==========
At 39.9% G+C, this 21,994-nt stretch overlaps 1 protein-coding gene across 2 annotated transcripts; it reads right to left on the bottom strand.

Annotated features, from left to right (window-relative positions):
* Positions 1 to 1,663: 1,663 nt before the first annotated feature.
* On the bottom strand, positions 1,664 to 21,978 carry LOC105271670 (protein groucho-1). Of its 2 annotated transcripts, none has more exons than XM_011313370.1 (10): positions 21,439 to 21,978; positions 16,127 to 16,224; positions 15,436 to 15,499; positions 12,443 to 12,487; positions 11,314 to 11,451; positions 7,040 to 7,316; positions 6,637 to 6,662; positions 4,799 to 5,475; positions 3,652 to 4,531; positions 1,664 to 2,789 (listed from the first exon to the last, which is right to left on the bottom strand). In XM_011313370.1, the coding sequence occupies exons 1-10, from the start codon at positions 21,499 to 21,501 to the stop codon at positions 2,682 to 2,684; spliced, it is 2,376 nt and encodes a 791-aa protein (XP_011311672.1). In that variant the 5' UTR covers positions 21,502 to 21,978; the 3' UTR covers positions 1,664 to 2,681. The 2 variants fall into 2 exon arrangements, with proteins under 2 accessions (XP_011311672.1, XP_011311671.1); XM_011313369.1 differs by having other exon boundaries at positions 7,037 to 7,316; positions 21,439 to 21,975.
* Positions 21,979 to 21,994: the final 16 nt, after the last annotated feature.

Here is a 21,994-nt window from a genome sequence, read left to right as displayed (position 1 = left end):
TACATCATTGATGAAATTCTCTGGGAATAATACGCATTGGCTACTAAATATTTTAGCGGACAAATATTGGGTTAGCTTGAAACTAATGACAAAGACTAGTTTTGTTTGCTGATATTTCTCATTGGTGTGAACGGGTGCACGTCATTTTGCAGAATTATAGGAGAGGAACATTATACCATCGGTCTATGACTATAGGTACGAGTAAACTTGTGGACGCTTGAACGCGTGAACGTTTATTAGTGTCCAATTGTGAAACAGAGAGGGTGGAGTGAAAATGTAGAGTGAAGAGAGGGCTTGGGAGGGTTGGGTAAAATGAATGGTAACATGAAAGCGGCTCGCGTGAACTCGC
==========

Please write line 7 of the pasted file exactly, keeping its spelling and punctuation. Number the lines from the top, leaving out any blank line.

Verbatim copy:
TACATCATTGATGAAATTCTCTGGGAATAATACGCATTGGCTACTAAATATTTTAGCGGACAAATATTGGGTTAGCTTGAAACTAATGACAAAGACTAGTTTTGTTTGCTGATATTTCTCATTGGTGTGAACGGGTGCACGTCATTTTGCAGAATTATAGGAGAGGAACATTATACCATCGGTCTATGACTATAGGTACGAGTAAACTTGTGGACGCTTGAACGCGTGAACGTTTATTAGTGTCCAATTGTGAAACAGAGAGGGTGGAGTGAAAATGTAGAGTGAAGAGAGGGCTTGGGAGGGTTGGGTAAAATGAATGGTAACATGAAAGCGGCTCGCGTGAACTCGC